If you're going to carry a team, a city and an entire country on your shoulders, you'll have to do a few lat pulls. Which is why, three weeks after he was handed the NBA's Rookie of the Year trophy, we find Pau Gasol kicking back in the lobby outside the fitness center of his hometown's swankiest hotel, the Juan Carlos I. He's not actually working out this afternoon, he's just sorta used to being here. Barcelona is the kind of place where people meet for tapas around 10 p.m. to discuss where they might want to go for a predinner drink, and it's here that Pau finds his sanctuary from the Gasolmania that has swept his home country of Spain. His homecoming press conference was a circus that drew more than 100 screaming reporters and was carried live on Spanish TV, and the sports talk stations that dominate the airwaves here blare his name out of passing taxi windows like the sound effects from a '30s detective serial: Pow! Pow! Pow!
Wait a second, Copa del Rey? Isn't that the Shakira song with all the maracas in it? (For those not up on Euro hoops, it's an NCAA-style tournament among the top Spanish leagues.) Since when do they grow basketball players in Spain?
Raise your right hand and say "Steve Francis" if you cringed when the Grizzlies sent budding star forward Shareef Abdur-Rahim to the Hawks for Brevin Knight, Lorenzen Wright and the third pick in the 2001 draft. Or winced when they used that pick on a player from Spain, a country where poor boys still dream of growing up to be bullfighters and whose previous NBA output had consisted of one Fernando Martin (24 games with Portland in 1986-87). Gasol was a guy who started the 2000-01 European season subbing for Rony Seikaly, whom even Bryant Reeves could probably still post up.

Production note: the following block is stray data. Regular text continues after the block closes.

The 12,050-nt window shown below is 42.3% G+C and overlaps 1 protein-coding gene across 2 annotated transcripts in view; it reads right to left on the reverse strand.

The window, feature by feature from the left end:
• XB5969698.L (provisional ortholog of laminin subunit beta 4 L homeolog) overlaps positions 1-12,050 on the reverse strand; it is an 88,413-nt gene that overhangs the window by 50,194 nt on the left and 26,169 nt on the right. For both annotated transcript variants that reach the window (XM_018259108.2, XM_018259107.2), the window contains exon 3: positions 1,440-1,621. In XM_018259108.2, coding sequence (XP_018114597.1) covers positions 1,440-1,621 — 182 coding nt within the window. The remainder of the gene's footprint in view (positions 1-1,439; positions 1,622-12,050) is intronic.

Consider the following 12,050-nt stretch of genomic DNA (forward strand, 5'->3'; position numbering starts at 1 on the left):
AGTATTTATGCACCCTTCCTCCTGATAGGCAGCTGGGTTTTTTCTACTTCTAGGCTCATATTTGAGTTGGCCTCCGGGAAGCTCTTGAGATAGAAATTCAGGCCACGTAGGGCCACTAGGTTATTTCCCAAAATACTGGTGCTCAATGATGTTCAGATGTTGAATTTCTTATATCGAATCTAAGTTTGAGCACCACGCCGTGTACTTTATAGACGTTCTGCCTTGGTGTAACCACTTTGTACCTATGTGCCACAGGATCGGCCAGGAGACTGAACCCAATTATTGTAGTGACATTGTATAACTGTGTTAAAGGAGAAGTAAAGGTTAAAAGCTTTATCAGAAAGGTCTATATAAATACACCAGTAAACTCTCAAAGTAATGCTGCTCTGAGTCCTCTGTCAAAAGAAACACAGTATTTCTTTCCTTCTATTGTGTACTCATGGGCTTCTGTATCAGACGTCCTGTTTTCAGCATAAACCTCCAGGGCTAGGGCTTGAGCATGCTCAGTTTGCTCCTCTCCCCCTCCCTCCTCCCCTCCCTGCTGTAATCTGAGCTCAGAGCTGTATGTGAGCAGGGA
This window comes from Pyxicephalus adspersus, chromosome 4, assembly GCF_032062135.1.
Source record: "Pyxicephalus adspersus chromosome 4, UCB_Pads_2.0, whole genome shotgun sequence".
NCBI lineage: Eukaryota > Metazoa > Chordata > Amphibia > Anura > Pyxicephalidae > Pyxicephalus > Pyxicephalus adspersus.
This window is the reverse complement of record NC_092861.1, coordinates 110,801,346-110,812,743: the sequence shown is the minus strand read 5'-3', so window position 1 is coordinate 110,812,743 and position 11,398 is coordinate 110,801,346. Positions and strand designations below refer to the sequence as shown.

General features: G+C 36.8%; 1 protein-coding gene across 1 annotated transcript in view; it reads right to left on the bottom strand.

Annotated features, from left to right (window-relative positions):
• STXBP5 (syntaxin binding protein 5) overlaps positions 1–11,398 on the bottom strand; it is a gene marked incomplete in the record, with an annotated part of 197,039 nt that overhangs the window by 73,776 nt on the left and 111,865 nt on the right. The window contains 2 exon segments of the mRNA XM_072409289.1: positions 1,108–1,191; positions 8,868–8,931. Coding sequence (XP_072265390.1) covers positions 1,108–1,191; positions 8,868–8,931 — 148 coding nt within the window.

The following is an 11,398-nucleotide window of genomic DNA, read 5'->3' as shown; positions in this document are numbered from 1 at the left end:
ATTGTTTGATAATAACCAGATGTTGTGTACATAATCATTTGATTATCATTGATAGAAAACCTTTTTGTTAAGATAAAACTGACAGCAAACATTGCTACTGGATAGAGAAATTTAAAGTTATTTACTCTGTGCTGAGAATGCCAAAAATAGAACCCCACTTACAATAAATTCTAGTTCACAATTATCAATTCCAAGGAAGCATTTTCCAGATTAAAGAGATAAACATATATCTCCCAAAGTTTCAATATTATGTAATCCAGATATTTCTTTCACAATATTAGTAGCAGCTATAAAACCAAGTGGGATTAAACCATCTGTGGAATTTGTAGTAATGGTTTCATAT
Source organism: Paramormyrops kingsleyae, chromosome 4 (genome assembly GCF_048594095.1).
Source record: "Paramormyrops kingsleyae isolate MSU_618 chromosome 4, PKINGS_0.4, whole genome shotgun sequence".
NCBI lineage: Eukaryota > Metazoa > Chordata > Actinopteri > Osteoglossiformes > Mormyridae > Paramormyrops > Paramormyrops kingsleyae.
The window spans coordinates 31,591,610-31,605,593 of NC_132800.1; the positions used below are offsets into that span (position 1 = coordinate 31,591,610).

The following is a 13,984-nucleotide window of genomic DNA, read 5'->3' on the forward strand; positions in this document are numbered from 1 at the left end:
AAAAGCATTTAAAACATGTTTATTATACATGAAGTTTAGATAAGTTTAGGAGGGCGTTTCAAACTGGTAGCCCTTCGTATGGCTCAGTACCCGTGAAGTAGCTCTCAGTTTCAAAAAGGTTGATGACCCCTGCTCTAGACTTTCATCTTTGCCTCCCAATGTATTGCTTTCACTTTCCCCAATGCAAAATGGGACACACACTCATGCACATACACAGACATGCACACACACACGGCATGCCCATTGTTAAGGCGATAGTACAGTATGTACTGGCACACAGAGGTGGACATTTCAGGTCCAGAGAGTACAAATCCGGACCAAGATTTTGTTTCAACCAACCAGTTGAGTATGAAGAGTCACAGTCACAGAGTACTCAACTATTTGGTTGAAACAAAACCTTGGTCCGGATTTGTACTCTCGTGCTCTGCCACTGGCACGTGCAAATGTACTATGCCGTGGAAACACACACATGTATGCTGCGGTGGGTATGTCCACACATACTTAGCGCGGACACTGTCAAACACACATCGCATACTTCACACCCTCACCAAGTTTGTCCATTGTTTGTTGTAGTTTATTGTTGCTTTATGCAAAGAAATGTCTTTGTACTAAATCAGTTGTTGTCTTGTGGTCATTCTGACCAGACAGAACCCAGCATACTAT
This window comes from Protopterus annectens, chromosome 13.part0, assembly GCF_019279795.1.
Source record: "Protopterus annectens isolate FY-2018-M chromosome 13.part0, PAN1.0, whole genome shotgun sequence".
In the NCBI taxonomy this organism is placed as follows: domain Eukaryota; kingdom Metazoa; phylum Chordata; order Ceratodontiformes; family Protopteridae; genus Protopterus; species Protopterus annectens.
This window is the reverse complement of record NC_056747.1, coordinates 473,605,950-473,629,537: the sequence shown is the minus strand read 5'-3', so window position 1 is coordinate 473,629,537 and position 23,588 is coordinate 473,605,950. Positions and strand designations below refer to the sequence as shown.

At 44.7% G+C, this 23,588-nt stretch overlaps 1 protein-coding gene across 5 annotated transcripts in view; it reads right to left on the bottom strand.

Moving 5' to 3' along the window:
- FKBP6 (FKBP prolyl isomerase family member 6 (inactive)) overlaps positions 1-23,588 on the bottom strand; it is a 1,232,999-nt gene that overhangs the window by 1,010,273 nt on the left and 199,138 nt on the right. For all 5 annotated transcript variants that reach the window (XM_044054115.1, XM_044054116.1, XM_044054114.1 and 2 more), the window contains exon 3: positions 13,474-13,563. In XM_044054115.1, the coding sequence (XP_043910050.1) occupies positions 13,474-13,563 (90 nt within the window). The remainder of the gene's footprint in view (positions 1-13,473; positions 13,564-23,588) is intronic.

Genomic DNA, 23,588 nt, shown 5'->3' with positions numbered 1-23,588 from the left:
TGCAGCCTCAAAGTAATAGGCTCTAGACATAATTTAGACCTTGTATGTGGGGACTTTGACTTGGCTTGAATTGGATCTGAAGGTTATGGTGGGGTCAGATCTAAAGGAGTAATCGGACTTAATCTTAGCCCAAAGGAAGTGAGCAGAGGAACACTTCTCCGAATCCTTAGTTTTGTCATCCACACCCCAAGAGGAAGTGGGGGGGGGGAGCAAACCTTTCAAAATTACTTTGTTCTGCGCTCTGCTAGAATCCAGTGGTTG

Barcelona is the capital of Catalonia, a region of Spain akin to French Quebec in Canada. Not only do the Cataláns speak a different language than other Spaniards, they figure they'd be a whole lot better off if they could just secede from the non-Catalán slackers in Madrid and Seville. Cataláns are famous throughout southern Europe for being hard workers and blunt speakers. "I had a lot of confidence in myself," Gasol says, with the conviction and emotion of a man who's been injected with truth serum. "Physically, I've been always very skilled. I push myself hard. I'm a very talented guy. I know how to play. I'm pretty smart."
When NBA scouts started dropping serious hints, Gasol paid $2.2 million to buy out his own contract with F.C. Barcelona. But not everyone back home shared Gasol's faith in himself. Certainly no one foresaw 17.6 points, 8.9 rebounds and 2.06 blocks a game in the NBA. "Before the season, no one in Spain expected [his success]," says Paco Torres, editor of Gigantes del basket, a weekly Spanish hoops magazine. "Remember, our only experience was with Fernando Martin. We hoped for Pau to be one of the first off the bench."
Before Pau's NBA splash, the Gasols were a fairly typical -- if somewhat tall -- Catalán family living in Sant Boi del Llobregat, an upper-middle-class suburb southwest of Barcelona. María -- Dr. Mom -- was a 6'1" general practitioner. Dad Agusti was a 6'4" nursing administrator. Pau and 16-year-old Marc were already seven feet and turned on to hoops. Eight-year-old Adria prefers turning laps in the pool to jumpers on the basketball court.
Gasol started playing baloncesto at age 7, but he wasn't some LeBron James lighting up the asphalt and counting the hours until his first paycheck. "Physically, he was very skinny, very lazy, not very strong," says the equally straight-talking Agusti Gasol. Pau was content to see his parents play league ball and to shoot around at the hoop outside his grandma's house. The work ethic kicked in right before he hit his teens. "He started to play seriously at age 12," says his father. That's when Pau joined the F.C. Barcelona juniors squad, the same year the original Dream Team descended on Barcelona for the Olympics.